MR. CALHOUN, IN 1838.
FROM THE SAME SPEECH.
HAVING had occasion, Mr. President, to speak of nullification and the nullifiers, I beg leave to say that I have not done so for any purpose of reproach. Certainly, Sir, I see no possible connection, myself, between their principles or opinions, and the support of this measure.1 They, however, must speak for themselves. They may have intrusted the bearing of their standard, for aught I know, to the hands of the honorable member from South Carolina; and I perceived last session what I perceive now, that in his opinion there is a connection between these projects of government and the doctrines of nullification. I can only say, Sir, that it will be marvellous to me, if that banner, though it be said to be tattered and torn, shall yet be lowered in obeisance, and laid at the footstool of executive power. To the sustaining of that power, the passage of this bill is of the utmost importance. The administration will regard its success as being to them, what Cromwell said the battle of Worcester was to him, "a crowning mercy." Whether gentlemen, who have distinguished themselves so much by their extreme jealousy of this government, shall now find it consistent with their principles to give their aid in effecting this consummation, remains to be seen.
The next exposition of the honorable gentleman's sentiments and opinions is in his letter of the 3d of November.
This letter, Sir, is a curiosity. As a paper describing political operations, and exhibiting Political opinions, it is without a parallel. Its phrase is altogether military, It reads like a despatch, or a bulletin from head-quarters. It is full of attacks, assaults, and repulses. It recounts movements and counter-movements; speaks of occupying one position, falling back upon another, and advancing to a third; it has positions to cover enemies, and positions to hold allies in check. Meantime, the celerity of all these operations reminds one of the rapidity of the military actions of the king of Prussia, in the Seven Years' war. Yesterday, he was in the South, giving battle to the Austrian; to-day he is in Saxony, or Silesia. Instantly he is found to have traversed the Electorate, and is facing the Russian and the Swede on his northern frontier. If you look for his place on the map, before you find it he has quitted it. He is always marching, flying, falling back, wheeling, attacking, defending, surprising; fighting everywhere, and fighting all the time. In one particular, however, the campaigns described in this letter are conducted in a different manner from those of the great Frederick. I think we nowhere read, in the narratire of Frederick's achievements, of his taking a Position to cover an enemy, or a position to hold an ally in check. These refinements in the science of tactics and of war are of more recent discovery.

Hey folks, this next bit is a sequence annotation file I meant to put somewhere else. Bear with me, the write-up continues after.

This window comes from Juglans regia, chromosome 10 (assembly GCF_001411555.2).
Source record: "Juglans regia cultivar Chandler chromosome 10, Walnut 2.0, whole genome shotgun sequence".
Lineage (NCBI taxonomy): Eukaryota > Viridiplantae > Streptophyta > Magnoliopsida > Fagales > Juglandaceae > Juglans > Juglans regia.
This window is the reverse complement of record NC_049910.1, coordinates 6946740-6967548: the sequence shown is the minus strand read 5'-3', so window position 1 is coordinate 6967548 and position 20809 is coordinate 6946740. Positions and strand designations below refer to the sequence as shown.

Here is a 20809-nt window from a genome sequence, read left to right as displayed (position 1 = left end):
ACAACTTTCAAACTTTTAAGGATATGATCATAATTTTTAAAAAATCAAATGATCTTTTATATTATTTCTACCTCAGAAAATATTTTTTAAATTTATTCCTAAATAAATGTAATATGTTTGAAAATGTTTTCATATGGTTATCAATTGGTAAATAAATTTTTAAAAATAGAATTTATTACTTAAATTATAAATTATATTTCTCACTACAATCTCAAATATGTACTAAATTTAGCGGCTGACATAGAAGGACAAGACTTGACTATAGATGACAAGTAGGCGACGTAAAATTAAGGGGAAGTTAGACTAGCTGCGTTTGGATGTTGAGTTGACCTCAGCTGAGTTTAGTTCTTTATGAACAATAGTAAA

Mr. President, public men must cer-____________________